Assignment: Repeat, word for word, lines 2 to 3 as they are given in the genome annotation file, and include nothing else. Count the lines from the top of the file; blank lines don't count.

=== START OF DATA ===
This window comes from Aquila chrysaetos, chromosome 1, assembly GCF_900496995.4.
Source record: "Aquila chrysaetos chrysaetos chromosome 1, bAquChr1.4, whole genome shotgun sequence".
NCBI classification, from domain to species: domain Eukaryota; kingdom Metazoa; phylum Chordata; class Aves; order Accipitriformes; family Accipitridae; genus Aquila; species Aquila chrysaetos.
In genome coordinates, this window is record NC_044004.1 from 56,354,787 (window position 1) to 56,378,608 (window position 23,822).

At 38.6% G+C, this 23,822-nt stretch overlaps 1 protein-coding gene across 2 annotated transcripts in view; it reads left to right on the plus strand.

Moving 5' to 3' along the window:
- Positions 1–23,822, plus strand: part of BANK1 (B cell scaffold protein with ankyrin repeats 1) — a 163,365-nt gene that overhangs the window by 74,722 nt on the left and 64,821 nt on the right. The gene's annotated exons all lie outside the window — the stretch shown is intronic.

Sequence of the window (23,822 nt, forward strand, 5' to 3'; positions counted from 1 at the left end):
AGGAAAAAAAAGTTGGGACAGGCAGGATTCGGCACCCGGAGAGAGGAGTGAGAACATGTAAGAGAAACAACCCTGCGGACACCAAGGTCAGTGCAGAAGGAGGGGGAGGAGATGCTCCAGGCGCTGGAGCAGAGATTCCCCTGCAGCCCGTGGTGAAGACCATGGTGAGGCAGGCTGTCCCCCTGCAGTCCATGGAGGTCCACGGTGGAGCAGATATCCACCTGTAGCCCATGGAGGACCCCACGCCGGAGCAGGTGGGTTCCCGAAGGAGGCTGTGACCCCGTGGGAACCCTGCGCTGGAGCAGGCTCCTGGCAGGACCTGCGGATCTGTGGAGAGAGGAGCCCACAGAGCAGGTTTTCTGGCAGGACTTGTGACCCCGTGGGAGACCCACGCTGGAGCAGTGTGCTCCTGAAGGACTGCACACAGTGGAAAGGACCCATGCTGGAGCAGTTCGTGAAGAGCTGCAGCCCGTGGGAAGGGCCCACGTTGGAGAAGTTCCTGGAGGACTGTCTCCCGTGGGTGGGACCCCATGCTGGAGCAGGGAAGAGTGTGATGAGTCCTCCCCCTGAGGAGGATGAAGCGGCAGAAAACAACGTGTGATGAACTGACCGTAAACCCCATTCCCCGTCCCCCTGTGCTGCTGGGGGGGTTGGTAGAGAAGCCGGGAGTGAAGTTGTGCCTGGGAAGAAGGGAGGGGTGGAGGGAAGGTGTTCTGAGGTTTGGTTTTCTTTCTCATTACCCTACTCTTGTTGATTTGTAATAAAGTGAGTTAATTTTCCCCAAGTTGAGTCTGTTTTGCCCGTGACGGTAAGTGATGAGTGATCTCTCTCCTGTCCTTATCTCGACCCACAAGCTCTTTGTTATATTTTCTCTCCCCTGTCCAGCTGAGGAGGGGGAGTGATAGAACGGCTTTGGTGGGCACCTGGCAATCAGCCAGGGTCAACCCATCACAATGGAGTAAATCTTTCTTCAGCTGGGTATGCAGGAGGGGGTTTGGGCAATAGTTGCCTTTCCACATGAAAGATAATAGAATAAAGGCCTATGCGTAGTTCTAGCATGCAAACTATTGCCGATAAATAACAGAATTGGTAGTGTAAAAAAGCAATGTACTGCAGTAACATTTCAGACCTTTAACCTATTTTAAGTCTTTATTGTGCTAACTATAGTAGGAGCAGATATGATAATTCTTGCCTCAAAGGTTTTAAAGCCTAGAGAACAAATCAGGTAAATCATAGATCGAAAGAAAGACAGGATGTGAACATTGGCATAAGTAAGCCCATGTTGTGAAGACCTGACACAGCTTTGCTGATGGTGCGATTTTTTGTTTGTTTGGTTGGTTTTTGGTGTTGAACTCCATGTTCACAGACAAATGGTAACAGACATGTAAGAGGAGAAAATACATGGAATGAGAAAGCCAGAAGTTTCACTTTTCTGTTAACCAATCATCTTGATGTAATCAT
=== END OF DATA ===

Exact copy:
Source record: "Aquila chrysaetos chrysaetos chromosome 1, bAquChr1.4, whole genome shotgun sequence".
NCBI classification, from domain to species: domain Eukaryota; kingdom Metazoa; phylum Chordata; class Aves; order Accipitriformes; family Accipitridae; genus Aquila; species Aquila chrysaetos.